Photography: What is Contemporary and What is Not?

This week, my objective is to understand the meaning of what is contemporary in the forefront of my field.  The answer to this question is that contemporary photography is that which brings focus to subject matter that is unusual and abstract, subject matter that the viewer has not come across before.

To further acknowledge this question, my research activity has involved observing the works of photographers I have previously come across as well as general visual brainstorming. Upon my survey, I have found that every image I have observed is completely unique in its own way.  From this I have learned that contemporary photography is method, process, futuristic and nostalgic and references life now as well as then.  However, contemporary photography can also reference how we wish life to be.  To follow up on this brainstorming activity, I have selected three particular categories which I find acknowledges the contemporary to a high extent.

 

Fine Art / Atmospheric Photography

Finding the contemporary in fine art category is never difficult due to its diversity in subject matter and location.  Fine art and ambient photographers such as Berndnaut Smilde and Gregory Crewdson are contemporary in how they transport the audience to a make believe setting where the audience is encouraged to question the narrative, the location and the subject matter all at once.  In photography such as this, it is a common to find that we can never fully understand the image or if we do, the viewer is still left to consider alternative possibilities to what they are seeing or to think of a further development in a visual narrative. The ‘contemporary’ is found in the act of making the audience use their imagination and to become immersed into an image.

nimbusD'Aspremont_webgroot
B, Smilde. ‘Nimbus D’Aspremont’. 2012′

Portrait Photography

In portrait photography, we can find the contemporary in aspects of fashion, make up art as well as recognition of the person in the photograph. Portrait photography is a category where the viewer is given full perspective of the individual where they may find they can gain interest or even relate to this person in some way.  Portrait photography is contemporary in how we can observe character in more ways than one.  Portraits can reveal people in a completely realistic and photojournalistic way where the images would be used in front page magazines and other forms of public social newsfeed.  In this instance we learn about the person in the image as the viewer is given additional information but also a realistic outlook of that person’s life.  However, portrait photography can also involve playing a role where the individual is placed as a set up character that they represent.  The contemporary in this if found in how we would expect to perceive a person (for example a celebrity in a fashion magazine) but also how we are given a more personal insight of a person that represents how we would not expect to see them.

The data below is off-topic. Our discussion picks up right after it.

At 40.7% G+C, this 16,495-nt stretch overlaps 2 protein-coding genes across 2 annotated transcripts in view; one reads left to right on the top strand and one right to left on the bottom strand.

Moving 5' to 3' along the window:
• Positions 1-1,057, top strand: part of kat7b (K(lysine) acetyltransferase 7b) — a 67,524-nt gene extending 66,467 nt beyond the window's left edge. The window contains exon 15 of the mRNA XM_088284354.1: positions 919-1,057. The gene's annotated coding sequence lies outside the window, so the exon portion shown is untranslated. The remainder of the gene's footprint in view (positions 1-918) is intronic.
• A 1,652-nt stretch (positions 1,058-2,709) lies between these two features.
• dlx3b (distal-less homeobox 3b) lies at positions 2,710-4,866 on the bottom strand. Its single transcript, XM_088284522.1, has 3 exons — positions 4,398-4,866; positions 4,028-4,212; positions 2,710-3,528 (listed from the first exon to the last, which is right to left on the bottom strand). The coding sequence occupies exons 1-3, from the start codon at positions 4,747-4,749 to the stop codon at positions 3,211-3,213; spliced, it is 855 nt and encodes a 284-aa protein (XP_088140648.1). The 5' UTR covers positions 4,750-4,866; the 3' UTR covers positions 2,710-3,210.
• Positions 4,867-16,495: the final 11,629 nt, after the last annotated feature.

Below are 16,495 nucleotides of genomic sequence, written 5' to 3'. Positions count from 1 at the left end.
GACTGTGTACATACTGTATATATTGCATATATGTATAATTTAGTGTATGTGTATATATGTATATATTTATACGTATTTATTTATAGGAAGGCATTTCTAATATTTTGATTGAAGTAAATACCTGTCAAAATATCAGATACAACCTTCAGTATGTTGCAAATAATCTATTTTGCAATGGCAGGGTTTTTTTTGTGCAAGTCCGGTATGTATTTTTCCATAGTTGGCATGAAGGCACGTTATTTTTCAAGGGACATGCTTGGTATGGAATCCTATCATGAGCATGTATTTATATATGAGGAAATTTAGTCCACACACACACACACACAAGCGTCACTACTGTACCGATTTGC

21
C. Sherman. ‘Film Still no 21’. 1984

Still Life Photography

Still Life photography can be contemporary not only for general art photography display but also in advertising product promotion.  This category can show objects or natural life forms in a perspective that is experimental and daring where the viewer develops a desire or bond with the item they are observing.  This can be done by photography the subject matter in a sense where it is given its own character or where it can be related to locations and activities.  Still life photography canals provide a sentimental value and also can address its importance by having the subject matter photographed in a dramatic sense.  Photographers such as Victoria Ivanova uses this to create a sense that even though an object is so small and ordinary, it is made to look as it it is the most important thing in the universe.  The contemporary is found in how still life is treated to appear more than what it is through exaggerated composition.

the-monument-e1447017772478
Victoria Ivanova. ‘The Monument’

 

References

Copyright Berndnaut Smilde (2016) ‘Works‘ {Online} Available from: http://www.berndnaut.nl (Accessed 27/07/2016)

ARR MOMA (2016) ‘Cindy Sherman-Gallery 2‘ {Online} Available from: http://www.moma.org (Accessed 27/07/2016)

ARR WOoarts (2016) ‘Victoria Ivanova‘ {Online] Available from: http://www.wooarts.com (Accessed 25/07/2016)

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